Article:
Getting a Citrix MetaFrame server tweaked, primed, and ready for production can be both frustrating and time-consuming. Think about the process: Install the base OS, update the base OS, install MetaFrame, install MetaFrame Service Packs and hot fixes, tweak Citrix with registry and scripts, and so on. As bad as that sounds, imagine if you had 50 servers to build for one project. You’d have to repeat this procedure nearly to the point of repetitive insanity.

Cloning or imaging a Citrix MetaFrame XP server can remedy that problem. By using cloning, all you have to do is configure one server and then let the image deploy to the rest of the servers. Here’s how to properly clone a Citrix MetaFrame XP server and get your environment up and running in half the time it would have taken you if you had imaged each server individually.

Doesn’t MetaFrame XP already do cloning?
The first thing you’re probably asking yourself is, “I thought Citrix MetaFrame XP now supported cloning; why do I need this article?” Well, Citrix claims it supports cloning with the new version of MetaFrame, but if you look closely at the steps that Citrix recommends you follow in order to clone a MetaFrame XP server, you’ll quickly notice that they are only supporting the cloning of the base OS without MetaFrame or the applications installed on it. This is basically useless, since you can’t do any tweaking or any application installs until after MetaFrame XP is properly installed.

What to do first
The first thing you need to know before cloning a MetaFrame XP server is what kind of a database server you’ll use for your farm. If you’ll be using Microsoft Access as the data store database server, then be sure not to clone the first server in the farm. The server that holds the Microsoft Access Data Store database should never be cloned. In this case, you’ll have to configure the second server in the farm and tweak that server to get it ready for cloning. If you’ll be using Microsoft SQL Server or Oracle as your data store database server, you should be fine cloning the first server in the farm.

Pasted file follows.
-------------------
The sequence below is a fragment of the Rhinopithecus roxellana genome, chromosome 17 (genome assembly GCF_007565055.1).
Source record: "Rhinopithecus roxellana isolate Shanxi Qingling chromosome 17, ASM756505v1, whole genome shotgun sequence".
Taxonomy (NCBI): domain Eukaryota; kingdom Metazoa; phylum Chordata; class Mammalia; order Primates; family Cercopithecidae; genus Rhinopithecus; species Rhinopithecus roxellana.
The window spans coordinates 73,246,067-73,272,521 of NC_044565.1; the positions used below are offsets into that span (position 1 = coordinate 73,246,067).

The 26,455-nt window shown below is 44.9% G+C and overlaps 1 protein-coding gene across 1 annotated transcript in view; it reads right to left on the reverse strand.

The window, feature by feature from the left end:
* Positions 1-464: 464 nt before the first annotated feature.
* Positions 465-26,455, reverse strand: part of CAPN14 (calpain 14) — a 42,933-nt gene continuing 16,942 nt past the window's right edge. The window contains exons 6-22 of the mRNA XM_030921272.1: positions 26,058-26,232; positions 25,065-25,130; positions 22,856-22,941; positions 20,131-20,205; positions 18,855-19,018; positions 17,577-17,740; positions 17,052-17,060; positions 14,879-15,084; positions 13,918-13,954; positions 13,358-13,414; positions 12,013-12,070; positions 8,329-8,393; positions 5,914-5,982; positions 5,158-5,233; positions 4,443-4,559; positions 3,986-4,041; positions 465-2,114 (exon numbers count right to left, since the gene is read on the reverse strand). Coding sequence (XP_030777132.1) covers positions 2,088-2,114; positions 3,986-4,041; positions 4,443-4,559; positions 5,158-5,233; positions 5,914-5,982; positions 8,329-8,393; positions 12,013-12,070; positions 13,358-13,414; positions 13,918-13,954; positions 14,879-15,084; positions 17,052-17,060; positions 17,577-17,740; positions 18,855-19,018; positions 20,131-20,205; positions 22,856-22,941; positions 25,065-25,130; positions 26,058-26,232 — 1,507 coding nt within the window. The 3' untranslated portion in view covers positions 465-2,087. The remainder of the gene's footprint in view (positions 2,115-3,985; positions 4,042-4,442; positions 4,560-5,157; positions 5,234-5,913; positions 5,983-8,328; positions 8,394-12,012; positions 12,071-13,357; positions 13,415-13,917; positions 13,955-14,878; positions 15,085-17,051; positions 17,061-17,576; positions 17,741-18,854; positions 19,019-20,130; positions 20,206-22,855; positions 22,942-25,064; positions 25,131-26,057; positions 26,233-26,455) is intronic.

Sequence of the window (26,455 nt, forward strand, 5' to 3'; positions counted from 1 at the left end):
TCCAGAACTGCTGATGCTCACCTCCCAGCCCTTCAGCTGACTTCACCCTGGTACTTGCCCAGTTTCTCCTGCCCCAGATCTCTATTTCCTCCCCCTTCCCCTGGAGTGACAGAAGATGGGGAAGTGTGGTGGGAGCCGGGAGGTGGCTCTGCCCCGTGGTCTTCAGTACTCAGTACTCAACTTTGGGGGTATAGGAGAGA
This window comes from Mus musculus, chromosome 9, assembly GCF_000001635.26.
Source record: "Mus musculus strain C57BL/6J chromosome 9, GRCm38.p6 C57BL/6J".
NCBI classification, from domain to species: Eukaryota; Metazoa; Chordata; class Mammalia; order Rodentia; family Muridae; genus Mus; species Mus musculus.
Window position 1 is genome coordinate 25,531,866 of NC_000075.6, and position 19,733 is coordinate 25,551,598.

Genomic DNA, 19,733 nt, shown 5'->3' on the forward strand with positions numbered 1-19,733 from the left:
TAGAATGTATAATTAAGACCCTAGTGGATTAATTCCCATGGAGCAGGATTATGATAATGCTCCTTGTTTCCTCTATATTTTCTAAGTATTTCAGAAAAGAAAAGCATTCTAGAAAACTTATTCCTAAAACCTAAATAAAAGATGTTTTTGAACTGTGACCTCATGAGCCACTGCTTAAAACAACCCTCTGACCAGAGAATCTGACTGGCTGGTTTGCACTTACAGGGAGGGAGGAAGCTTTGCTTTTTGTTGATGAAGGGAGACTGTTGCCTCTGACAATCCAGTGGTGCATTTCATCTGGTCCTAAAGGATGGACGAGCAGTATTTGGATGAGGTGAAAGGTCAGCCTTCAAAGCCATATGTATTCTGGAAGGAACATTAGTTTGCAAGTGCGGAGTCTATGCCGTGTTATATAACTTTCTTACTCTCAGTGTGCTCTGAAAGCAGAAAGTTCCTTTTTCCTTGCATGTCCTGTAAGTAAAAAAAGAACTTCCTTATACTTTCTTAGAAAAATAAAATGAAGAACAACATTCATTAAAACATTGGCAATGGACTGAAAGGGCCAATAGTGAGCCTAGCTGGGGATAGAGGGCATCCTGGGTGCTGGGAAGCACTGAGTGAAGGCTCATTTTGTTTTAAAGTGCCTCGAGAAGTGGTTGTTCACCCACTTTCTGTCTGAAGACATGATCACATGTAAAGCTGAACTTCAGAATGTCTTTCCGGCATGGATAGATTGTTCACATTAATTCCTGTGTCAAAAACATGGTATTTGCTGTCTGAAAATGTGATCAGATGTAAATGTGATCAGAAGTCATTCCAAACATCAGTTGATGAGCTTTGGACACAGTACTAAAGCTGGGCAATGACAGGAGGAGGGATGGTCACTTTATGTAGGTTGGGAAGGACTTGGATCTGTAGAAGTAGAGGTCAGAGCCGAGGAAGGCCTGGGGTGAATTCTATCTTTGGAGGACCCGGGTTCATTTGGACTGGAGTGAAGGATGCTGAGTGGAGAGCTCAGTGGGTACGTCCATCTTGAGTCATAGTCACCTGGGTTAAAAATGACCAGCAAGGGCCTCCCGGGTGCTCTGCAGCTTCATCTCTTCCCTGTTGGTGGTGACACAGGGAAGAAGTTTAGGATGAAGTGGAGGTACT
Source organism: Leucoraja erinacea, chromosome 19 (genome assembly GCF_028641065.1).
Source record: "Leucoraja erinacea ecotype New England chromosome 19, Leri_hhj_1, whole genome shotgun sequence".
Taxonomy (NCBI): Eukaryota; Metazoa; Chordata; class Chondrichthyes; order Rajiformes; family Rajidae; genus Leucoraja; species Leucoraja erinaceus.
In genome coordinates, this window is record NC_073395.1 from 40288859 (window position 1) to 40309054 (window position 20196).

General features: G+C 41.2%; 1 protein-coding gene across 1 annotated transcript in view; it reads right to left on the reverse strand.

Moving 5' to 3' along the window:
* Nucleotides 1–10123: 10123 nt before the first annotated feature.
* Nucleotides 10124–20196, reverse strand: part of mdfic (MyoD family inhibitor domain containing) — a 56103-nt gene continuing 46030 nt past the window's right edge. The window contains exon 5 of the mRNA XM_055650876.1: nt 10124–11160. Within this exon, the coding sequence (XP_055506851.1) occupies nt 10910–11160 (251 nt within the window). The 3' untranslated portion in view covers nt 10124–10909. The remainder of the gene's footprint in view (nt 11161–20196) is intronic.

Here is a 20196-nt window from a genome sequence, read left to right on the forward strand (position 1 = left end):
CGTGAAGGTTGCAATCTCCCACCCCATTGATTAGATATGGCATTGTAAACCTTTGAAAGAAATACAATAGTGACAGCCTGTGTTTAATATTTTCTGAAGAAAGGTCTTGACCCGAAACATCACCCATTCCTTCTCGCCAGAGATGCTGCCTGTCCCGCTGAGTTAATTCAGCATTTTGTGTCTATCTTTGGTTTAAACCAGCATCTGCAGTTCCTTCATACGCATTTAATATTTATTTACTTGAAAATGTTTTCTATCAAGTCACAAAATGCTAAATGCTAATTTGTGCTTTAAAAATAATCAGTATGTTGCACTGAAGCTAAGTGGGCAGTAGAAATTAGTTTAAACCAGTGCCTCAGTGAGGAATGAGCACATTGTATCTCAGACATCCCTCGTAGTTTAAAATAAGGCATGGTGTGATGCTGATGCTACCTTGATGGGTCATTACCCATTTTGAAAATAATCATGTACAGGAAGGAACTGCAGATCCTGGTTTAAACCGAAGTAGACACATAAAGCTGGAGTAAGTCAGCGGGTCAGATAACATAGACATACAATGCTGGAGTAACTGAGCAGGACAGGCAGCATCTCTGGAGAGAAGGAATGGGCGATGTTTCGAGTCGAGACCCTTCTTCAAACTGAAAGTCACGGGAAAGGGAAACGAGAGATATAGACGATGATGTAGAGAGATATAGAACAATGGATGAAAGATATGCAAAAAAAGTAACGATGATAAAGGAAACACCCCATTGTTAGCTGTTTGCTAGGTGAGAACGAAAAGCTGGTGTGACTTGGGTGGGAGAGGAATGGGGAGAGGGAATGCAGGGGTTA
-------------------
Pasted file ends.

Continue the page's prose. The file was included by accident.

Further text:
Prime the server up
The first step is to configure the RAID controller in your server if one exists and then create your logical drive. The next step is to install the operating system and join the server to the domain. After installation, I like to bring the server to the latest Service Pack level and install all necessary security and application updates and hot fixes.

Next, move on to tweaking the Windows operating system. Some of the key tweaks you should make include:

  • Increasing the registry size.
  • Setting the server to Background services.
  • Moving the pagefile to another partition.
  • Removing Outlook Express and Internet Connection Wizard.
  • Stopping unnecessary services.

Now comes the Citrix MetaFrame XP installation. Follow the same procedure as with the operating system—after the base installation, upgrade to the latest Feature Release level for MetaFrame and add any hot fixes. Tweaking MetaFrame XP is the natural next step. Those tweaks should include:

  • Installing any necessary registry hacks.
  • Configuring any necessary script files.
  • Tweaking the ICA protocol settings.

The server is now ready to accept the installation of applications, which may need to be updated.

Before you can safely say the server is now ready to be cloned, test the server’s performance and reliability, and make sure everything is working the way it should. Be sure to check Event Viewer for any errors you may have overlooked.

It’s cloning time
Once you have determined the server is ready to be cloned, clean out the temp directories and run Delprof.exe to properly delete the locally cached user profiles on the server. In order to remove the MetaFrame XP server from the server farm, you’ll need to stop the Independent Management Architecture service. To do that, you must open Services by right-clicking on My Computer and going to Manage and then Services. Set the IMA service to Manual start and then stop the service.

Now that you’ve stopped communications between the Citrix server and the server farm, open the Citrix Management Console from another computer. Right-click on the server you’re about to clone, and click on Remove From Farm.

You now need to open the ODBC file that stores data on how to connect to the IMA data store. Remove the line in that file that identifies this server.

To do so, drop to a command line and browse to %SYSTEMROOT%\Program Files\Citrix\Independent Management Architecture. Using Notepad, open the file MetaFrame20.dsn and remove the line that reads WSID=Name of server. Then save the file.